Letters from Home

On Finding a Voice

I have a tendency to slip into foul language when little people are asleep. It’s the side effect of a past life working in the restaurant business where half the employees never escape a room below 110 degrees and only hear the words: “You screwed my order up again” as the nearest thing to praise.

I’ve noticed, however (especially in the last 10 months since there have been lurkers around this place who have ulterior motives), that my natural writing voice has gotten constrained and tight. I’d compare it trying to sing Madame Butterfly while laying on the floor with Tony Soprano standing on my neck.

And while that might give some of those readers a bit of ghastly glee, it actually doesn’t concern me all that much. Mostly because as a result of feeling my own voice constrained, I’ve spent unnatural waking hours looking for someone else to vent for me.

Last night I found a fabulously shameless hothead over at finslippy who instantly shot herself to the top of my blog reader by using the F-word in the same rhetorical breath as “crudite”… . Yes, Alice, I will pardon your French–any time.

I found the blog by way of Babble’s list of Top 50 Mommy Blogs, the sort of thing that makes me absolutely cringe in its desperately honorable attempt to give a subset of  highly talented and relevent bloggers the recognition they deserve, while hopelessly tossing all of them together under one culturally busted-down bus.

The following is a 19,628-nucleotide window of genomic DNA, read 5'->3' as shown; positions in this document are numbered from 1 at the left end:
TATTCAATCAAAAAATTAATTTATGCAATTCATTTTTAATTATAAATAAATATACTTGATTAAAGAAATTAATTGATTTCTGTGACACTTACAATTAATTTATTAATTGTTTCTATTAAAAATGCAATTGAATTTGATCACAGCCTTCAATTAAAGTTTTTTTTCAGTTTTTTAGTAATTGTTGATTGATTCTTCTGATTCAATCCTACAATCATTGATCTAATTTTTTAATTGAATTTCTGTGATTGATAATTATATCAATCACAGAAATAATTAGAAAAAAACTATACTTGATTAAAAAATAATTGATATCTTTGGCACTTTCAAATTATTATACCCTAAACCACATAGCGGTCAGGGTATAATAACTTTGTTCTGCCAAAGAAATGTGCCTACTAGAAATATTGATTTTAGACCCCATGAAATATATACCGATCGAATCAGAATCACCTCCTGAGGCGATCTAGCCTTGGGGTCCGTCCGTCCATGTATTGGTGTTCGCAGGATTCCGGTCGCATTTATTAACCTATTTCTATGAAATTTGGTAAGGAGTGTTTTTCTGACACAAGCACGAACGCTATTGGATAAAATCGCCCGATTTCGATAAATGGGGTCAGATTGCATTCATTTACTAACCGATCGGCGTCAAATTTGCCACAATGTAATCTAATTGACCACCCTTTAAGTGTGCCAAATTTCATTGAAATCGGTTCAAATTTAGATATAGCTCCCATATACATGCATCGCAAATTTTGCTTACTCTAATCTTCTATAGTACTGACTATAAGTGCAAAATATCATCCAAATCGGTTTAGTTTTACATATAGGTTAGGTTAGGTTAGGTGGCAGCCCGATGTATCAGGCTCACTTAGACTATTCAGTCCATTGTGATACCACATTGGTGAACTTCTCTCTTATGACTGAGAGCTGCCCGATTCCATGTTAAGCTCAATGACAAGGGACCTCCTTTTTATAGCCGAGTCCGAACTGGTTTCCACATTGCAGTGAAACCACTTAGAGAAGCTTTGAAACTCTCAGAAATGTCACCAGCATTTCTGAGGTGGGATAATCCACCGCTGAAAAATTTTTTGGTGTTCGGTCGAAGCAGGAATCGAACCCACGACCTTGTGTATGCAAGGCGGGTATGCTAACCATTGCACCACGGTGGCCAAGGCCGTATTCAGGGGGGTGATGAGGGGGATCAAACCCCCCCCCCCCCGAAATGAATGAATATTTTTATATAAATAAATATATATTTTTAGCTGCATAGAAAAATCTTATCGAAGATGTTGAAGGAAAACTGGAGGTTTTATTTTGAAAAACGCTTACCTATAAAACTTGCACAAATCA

But my buddy finslippy was only named #8 funniest, so even though the cadence of her voice and her wracking humor grabbed me by envy-balls, I sauntered over to #1 funniest, Heather Armstrong, whose Dooce is so well established with accolades and acknowledgements that her thick sarcasm is starting to sound like church bells. I liked her photos alright, but they were so perfect, I almost thought I was scanning iStock for the perfect vision of familial goofiness.

But that’s not to say she isn’t worthy. In fact, the glory of blogs is the torrent of content. From the ages and pages of Dooce, there’s undoubtedly some raw edge that cut into her loyal readers, hooked them, and kept them returning. Blogs are like mood swings–  if you are faithful to the one you love, even on those horror days, there is comfort in the sound of the voice.

As for my voice, well, I’ll have to assume the stiltedness of my posts are excusable to those who know my whole story. And for the those who are mystery friends, you’ll just have to wait until the day the stilts are burned in freedom.